At this time of year, as the air temperatures drop and we get a few low pressure systems moving in, the carp can suddenly go on the feed and the lethargy of summer days can seem a thing of the past. September is actually one of my favourite months of the year and it has provided me with countless personal bests and memorable captures over the years gone by. In fact, I would go as far as to say that September, April and possibly February can be the best months of the carp fishing year.
On this particular trip I found the carp, as expected, bubbling up in the deeper siltier part of the lake and I spent a fruitless couple of hours chasing them about, using light leads and long nylon hook-links, a method I have a lot of faith in when the bottom is soft and silty.
On this occasion though, they seemed to be totally pre-occupied with whatever was crawling around in the detritus and I had to employ a backup method as time was ticking away and I had to pick the littlest one up from school at four o’clock.
About two in the afternoon the sun made an appearance and, within minutes, I spotted the first carp cruising along the sunny side of the island. This area is a lot firmer and I knew, if I could get a bait tight enough to the island, that I had a shout of a bite.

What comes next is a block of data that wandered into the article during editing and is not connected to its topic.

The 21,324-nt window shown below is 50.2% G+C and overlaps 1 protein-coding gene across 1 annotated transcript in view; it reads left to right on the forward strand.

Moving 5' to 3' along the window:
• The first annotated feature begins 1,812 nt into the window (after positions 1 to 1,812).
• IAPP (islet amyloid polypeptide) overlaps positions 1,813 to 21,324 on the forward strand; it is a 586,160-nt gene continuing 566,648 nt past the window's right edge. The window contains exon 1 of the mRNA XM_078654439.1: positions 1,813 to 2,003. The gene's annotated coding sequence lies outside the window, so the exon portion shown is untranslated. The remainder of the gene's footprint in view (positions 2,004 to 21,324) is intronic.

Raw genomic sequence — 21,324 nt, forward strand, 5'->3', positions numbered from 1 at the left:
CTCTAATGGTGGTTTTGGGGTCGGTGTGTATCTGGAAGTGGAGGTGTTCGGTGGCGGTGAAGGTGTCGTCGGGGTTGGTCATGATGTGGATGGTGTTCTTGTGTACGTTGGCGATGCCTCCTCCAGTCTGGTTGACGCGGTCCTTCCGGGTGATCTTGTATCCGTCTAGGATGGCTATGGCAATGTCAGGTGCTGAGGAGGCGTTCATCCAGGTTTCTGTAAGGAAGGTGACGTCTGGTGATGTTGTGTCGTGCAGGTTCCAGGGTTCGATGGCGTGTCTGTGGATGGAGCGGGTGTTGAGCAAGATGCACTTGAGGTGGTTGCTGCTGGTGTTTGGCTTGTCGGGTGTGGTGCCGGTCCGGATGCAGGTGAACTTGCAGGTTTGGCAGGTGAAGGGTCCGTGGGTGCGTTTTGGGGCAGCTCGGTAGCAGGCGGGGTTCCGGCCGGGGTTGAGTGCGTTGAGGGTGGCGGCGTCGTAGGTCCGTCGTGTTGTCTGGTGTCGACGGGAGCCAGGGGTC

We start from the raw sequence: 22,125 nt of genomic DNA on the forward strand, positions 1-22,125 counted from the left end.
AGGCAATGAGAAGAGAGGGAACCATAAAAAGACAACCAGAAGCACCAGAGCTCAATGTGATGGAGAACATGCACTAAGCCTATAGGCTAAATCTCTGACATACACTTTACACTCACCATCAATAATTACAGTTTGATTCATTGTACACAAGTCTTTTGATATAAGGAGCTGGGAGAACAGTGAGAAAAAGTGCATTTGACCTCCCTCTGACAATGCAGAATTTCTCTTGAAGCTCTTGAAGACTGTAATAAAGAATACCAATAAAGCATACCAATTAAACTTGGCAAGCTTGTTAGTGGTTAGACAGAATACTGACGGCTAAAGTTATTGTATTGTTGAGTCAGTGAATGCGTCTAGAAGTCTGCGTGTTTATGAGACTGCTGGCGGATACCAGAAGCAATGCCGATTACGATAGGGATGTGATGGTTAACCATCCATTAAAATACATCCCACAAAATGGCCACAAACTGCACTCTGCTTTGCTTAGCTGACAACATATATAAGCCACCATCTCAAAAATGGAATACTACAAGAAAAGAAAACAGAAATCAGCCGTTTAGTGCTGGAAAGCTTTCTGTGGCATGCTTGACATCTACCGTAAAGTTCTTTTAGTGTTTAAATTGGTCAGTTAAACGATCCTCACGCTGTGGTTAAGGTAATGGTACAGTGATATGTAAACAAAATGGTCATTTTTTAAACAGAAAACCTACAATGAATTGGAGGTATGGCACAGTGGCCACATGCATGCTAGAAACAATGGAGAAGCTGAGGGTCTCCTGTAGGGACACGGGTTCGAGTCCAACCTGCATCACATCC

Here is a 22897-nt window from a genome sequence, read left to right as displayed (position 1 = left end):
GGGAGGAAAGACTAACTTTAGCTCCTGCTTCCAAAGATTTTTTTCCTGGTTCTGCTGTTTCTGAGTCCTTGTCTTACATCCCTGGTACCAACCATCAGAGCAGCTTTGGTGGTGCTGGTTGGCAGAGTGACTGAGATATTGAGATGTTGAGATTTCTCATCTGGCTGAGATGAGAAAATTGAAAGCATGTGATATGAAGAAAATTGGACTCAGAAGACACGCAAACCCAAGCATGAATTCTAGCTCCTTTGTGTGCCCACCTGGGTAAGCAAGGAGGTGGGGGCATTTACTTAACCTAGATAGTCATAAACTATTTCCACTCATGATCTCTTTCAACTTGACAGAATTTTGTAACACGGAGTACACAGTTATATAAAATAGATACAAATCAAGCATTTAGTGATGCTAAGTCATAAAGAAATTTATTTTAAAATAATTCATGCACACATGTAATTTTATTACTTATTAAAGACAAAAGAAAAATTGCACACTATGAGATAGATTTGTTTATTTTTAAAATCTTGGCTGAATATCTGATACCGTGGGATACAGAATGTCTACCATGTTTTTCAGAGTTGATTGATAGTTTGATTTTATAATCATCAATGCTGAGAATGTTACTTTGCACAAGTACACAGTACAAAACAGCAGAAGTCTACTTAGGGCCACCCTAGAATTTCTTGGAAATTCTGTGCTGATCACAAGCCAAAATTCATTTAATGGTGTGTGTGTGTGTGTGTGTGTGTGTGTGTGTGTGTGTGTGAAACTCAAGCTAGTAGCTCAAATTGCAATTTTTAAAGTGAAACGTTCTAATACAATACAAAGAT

It’s exciting stuff when you have a bait cast into just eighteen inches of water and you can clearly see the backs of carp as they pass over the spot.
I think there must have been at least three near misses before the bow wave of a carp lined up perfectly with the exact spot of my single bait and then, suddenly, there was big swirl as he sucked it in and realised his mistake.
A lot of people will advocate the method of ‘locking up’ when fishing up against islands, fishing your line as tight as possible with no clutch or free-spool set and the bobbin right up against the rod but I totally disagree. The way I see it is this; a fish cannot actually take any line anyway, not unless he is going to climb out over the island and the usual result is that they shoot sideways along the island margin until they find a snag. As long as you have a small drop on the bobbin then you will know instantly when the bait has been picked up and, with a tight clutch, it takes just two paces backwards to pull the carp away from danger before he even realises what’s going on.